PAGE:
So clearly, the caption was added some time after the photo was taken. The clue lay in “opening of new facilities at Stonehenge today (9th July)”.
The only appropriately significant “new facilities” event I could think of, was the opening of the pedestrian underpass. Helpfully, another of the photos in the exhibition at the Wellington Arch shows the underpass opening ceremony – dated July 9 1968! So someone wrote that caption in 1968.
TL Fuller was an active Amesbury photographer from around 1910. He died in 1962, so the inscription would appear to have been written by someone else. But it seems not unlikely that Fuller might have sold, and stamped, copies of an original photo by a different photographer. The Sketch cutting tells us that photographer was employed by Russell and Sons of Baker St, London. James Russell and Sons was a commercial photographic firm established in 1852. From 1889 it was based at 17 Baker Street, and in the late 19th century also had studios in Windsor and Southsea.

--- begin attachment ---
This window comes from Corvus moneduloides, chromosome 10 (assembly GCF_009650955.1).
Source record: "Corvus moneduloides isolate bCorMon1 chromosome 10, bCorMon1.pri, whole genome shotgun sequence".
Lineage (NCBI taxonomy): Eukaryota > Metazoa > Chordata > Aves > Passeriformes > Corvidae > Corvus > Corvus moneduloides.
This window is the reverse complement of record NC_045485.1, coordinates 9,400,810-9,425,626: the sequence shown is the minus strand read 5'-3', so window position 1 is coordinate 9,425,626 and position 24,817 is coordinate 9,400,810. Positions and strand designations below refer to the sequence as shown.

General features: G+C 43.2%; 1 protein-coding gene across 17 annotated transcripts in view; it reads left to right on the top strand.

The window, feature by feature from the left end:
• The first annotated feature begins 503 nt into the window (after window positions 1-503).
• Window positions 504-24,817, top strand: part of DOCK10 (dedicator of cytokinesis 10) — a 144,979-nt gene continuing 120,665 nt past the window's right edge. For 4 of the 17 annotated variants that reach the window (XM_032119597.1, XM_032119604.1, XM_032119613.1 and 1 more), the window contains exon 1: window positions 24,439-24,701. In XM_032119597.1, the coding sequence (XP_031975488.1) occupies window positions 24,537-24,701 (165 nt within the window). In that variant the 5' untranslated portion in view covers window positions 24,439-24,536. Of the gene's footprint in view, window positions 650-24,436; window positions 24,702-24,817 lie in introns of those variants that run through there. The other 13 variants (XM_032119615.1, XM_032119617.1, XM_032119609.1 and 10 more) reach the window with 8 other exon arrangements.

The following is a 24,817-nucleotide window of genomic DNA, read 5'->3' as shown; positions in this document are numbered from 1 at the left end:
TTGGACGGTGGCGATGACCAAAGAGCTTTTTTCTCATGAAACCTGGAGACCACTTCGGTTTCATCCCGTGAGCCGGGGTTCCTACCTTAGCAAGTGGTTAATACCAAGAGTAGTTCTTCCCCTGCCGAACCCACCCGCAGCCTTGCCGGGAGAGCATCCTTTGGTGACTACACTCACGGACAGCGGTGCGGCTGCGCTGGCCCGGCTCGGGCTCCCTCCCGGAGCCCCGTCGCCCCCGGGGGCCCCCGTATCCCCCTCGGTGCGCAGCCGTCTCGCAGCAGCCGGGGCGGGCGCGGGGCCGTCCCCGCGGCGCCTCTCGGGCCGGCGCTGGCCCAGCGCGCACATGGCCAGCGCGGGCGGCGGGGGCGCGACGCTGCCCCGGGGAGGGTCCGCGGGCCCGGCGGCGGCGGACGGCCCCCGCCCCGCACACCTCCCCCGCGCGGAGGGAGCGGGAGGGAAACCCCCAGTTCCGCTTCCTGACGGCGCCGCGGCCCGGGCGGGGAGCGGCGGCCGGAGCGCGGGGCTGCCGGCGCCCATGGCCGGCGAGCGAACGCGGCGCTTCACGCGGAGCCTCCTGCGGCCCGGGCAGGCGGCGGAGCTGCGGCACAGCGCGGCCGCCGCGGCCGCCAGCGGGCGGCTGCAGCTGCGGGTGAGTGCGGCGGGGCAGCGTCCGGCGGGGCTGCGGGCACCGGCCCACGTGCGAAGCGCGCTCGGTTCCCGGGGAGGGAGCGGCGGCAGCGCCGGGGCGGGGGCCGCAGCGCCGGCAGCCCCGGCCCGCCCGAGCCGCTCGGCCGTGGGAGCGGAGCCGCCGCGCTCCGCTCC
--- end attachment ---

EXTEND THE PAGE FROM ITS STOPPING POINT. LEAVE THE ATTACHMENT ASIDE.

So, what of the concert? Chris Chippindale reproduced the print in Stonehenge Complete, a more cropped version than English Heritage’s yet showing a little more on the left side:
Curiously, he captions it “village outing”, and the credit reads “Photo c 1895 Wiltshire County Council”. How did he avoid the mistake of saying it was a protest in 1901? One explanation could be that WCC has (or had) two prints, the other with more correct (but incomplete) information. Stonehenge Complete was first published in 1983. Could Thames & Hudson have been able to use a print the council acquired from Yeovil in the same year? Might WCC already have had a different one?